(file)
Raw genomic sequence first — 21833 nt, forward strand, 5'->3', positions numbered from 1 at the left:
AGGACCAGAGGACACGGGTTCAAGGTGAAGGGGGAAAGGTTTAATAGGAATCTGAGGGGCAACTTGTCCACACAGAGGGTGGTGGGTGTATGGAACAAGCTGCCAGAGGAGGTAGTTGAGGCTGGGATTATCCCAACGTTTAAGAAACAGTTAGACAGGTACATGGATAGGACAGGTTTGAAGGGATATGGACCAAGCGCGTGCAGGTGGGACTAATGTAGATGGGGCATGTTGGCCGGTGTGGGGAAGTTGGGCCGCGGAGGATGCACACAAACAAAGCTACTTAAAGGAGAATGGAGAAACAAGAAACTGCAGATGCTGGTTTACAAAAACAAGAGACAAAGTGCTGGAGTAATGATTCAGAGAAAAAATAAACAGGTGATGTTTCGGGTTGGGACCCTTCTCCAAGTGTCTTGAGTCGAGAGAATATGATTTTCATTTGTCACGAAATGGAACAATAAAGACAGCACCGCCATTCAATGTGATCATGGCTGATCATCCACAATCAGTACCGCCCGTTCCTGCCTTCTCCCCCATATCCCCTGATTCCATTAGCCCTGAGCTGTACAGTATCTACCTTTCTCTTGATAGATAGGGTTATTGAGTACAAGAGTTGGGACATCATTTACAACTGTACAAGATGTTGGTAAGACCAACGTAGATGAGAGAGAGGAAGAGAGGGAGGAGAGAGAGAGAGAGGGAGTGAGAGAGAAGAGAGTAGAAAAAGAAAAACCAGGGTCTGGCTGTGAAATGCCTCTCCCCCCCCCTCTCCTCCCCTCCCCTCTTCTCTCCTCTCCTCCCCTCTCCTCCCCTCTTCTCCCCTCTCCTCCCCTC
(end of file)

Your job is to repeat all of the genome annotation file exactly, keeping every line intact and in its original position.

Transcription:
Raw genomic sequence first — 21833 nt, forward strand, 5'->3', positions numbered from 1 at the left:
AGGACCAGAGGACACGGGTTCAAGGTGAAGGGGGAAAGGTTTAATAGGAATCTGAGGGGCAACTTGTCCACACAGAGGGTGGTGGGTGTATGGAACAAGCTGCCAGAGGAGGTAGTTGAGGCTGGGATTATCCCAACGTTTAAGAAACAGTTAGACAGGTACATGGATAGGACAGGTTTGAAGGGATATGGACCAAGCGCGTGCAGGTGGGACTAATGTAGATGGGGCATGTTGGCCGGTGTGGGGAAGTTGGGCCGCGGAGGATGCACACAAACAAAGCTACTTAAAGGAGAATGGAGAAACAAGAAACTGCAGATGCTGGTTTACAAAAACAAGAGACAAAGTGCTGGAGTAATGATTCAGAGAAAAAATAAACAGGTGATGTTTCGGGTTGGGACCCTTCTCCAAGTGTCTTGAGTCGAGAGAATATGATTTTCATTTGTCACGAAATGGAACAATAAAGACAGCACCGCCATTCAATGTGATCATGGCTGATCATCCACAATCAGTACCGCCCGTTCCTGCCTTCTCCCCCATATCCCCTGATTCCATTAGCCCTGAGCTGTACAGTATCTACCTTTCTCTTGATAGATAGGGTTATTGAGTACAAGAGTTGGGACATCATTTACAACTGTACAAGATGTTGGTAAGACCAACGTAGATGAGAGAGAGGAAGAGAGGGAGGAGAGAGAGAGAGAGGGAGTGAGAGAGAAGAGAGTAGAAAAAGAAAAACCAGGGTCTGGCTGTGAAATGCCTCTCCCCCCCCCTCTCCTCCCCTCCCCTCTTCTCTCCTCTCCTCCCCTCTCCTCCCCTCTTCTCCCCTCTCCTCCCCTC